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Focus on Safety

I walk forward and shake the new director's hand. He gives me a strong handshake and gestures toward the chair for me to sit.

We apprised each other coldly. There is no warmth in the room; this having nothing to do with the fact that it is February and two of the office's windows are open. The director leans back in his chair, and lights a cigarette. He exhales loudly, picks up a pen and stabs it at a pad of paper filled with handwritten script. He turns to me and begins to speak. I maintain eye contact with him, trying to gauge his temper as he delivers the message of welcome I have heard from every director of a state factory I have ever met with. His welcome is is brief. Youri shifts in his seat and prepares to translate.

"The first thing we must discuss is the price increase for this year," Youri says nervously.

Some welcome.

I take a moment to compose myself. It is crystal clear that we are not going to get along. The director's eyebrows lower ever so slightly as he awaits my response.

Is this a Kruschevian tactic? In the 1960s, young President Kennedy had a memorable meeting with Nikita Kruschev, the then secretary-general of the Soviet Union. Kruschev considered Kennedy to be a "boy" and entered into the meeting with every intent to test his mettle. Afterward, an ashen-faced and shaken Kennedy told his advisors that he had never been talked to in such a way in his entire life.

Bullying has been an eastern-european negotiation tactic for centuries. I leaned forward and spoke to the director face to face. "If that is the case, then our meeting will be very short. I can save you and everyone else concerned a lot of time because a price increase is out of the question."

I then proceeded to explain that I had come to ask for credit for 660 Music Makers which arrived at our warehouse with completely split sides. The factory had experimented with the amount of glue they were using, and had sent me zithers made with an insufficient amount of glue.

"Quality is something that can always be discussed," the director said with a dismissive wave of his hand. "The factory experiences inflation levels of 300% on a bi-monthly basis. Electricity is more expensive, heat is more expensive, raw materials are more expensive. There must be a price increase."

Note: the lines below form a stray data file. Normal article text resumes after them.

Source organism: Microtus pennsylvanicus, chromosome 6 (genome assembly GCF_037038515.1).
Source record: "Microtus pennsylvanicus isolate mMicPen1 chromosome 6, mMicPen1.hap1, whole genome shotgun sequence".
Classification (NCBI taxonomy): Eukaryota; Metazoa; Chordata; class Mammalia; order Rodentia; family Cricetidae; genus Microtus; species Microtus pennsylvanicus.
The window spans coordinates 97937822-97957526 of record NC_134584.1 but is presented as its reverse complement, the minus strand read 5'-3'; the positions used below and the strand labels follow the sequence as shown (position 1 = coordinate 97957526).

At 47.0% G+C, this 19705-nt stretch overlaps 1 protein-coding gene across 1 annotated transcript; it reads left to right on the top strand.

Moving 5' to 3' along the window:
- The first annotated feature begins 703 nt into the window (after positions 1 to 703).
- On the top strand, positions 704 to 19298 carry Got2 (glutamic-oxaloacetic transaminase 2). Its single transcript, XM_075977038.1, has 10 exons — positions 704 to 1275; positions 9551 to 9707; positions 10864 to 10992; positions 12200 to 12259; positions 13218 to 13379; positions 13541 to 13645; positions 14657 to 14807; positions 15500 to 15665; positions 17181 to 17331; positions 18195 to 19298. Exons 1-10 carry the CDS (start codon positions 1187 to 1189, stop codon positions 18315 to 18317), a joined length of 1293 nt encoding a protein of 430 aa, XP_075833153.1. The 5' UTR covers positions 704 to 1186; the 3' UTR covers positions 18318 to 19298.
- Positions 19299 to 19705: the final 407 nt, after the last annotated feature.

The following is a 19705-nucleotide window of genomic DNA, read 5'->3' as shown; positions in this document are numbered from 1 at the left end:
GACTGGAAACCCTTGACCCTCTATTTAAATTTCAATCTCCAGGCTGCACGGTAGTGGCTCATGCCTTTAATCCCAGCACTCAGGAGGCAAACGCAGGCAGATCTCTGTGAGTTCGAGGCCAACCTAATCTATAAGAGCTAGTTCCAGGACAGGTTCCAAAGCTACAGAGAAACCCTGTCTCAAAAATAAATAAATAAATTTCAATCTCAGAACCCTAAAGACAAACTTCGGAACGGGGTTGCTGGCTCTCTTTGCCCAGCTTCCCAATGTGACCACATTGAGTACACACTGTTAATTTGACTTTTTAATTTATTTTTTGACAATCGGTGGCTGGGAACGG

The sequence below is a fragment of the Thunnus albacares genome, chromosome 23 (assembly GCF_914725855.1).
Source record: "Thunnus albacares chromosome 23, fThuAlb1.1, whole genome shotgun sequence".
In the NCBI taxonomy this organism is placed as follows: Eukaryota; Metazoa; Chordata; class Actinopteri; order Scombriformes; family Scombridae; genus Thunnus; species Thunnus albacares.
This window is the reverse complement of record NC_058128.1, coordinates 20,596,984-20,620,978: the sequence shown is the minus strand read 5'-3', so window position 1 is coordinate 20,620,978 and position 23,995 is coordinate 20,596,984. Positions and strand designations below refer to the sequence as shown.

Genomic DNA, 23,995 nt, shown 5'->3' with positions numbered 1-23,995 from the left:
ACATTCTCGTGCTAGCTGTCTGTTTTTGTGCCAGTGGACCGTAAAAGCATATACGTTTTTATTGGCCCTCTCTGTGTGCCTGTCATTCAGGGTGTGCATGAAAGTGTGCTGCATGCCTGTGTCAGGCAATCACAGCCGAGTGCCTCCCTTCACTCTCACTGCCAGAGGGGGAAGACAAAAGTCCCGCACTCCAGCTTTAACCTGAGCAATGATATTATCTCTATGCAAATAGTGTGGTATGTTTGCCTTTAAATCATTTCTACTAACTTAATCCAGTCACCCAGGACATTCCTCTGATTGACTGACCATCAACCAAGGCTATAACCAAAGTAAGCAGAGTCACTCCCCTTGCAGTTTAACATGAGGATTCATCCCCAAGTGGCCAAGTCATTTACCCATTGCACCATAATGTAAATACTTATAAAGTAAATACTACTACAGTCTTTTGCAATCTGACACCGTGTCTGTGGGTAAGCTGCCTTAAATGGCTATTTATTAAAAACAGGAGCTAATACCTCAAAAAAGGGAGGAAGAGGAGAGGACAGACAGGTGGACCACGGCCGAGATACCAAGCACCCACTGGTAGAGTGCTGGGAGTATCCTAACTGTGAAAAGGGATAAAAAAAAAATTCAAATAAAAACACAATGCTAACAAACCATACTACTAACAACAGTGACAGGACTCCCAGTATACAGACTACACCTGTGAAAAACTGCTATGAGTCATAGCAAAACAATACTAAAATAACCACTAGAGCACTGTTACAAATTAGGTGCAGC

I shot a quick glance at Vladimir, who had been prepared to play his part in the meeting process (though I never thought he would have to do so this early).

"If that is the case, why hasn't the retail price on the domestic market increased?" Vladimir asked. "The price has not changed a bit in all these years, inflation or no."

Youri's face clouded over. It was at this moment that a mutual dislike was born. The director cut in and angrily pointed at all the figures written on his notepad. "Electricity, up 400%. Raw materials, up 212% Lacquer, up 186%." The list went on and on, each punctuated with a loud stab of his pen.

"But neither the retail, nor the national wholesale price of the product has changed," I pointed out. "Why is it that only your American client must suffer a price increase?"

"I also wish to point out that your saying that 'quality control problems can always be discussed," does not present a resolution to my request," I noted. "I would like this to be resolved during this meeting."

A long silence hung over the room. Battle lines had been drawn. We then began what turned out to be a long, difficult and unpleasant meeting.

Time flew by. Hours took minutes. I was never offered tea, as I had been before. They didn't even offer me any killer mineral water (a serious miscalculation on his part, I still believe to this day). I noted that the shadows outside had drawn long, and that the intensity of the light had changed. It was late in the day. Workers left the factory in great groups. People gathered at the bus stop on the corner.

"It is enough for one day," the director said, putting down his (well-used) pen. We had discussed the price increase (there would be none) and the credit for the poorly made zithers (to be credited immediately) as well as a variety of issues. The director had seemed to soften the longer we met together. I had the impression that, while we may not have liked each other very much, perhaps the foundation for a mutual respect had been laid.

"Youri will take you to your room, and I will meet you there for dinner in fifteen minutes," the director said. "I must sign a few documents first and will be with you shortly." All of us pushed back our chairs, stretched stiff muscles, and shook hands.

Vladimir and I said goodbye outside; he would return to Minsk for the evening.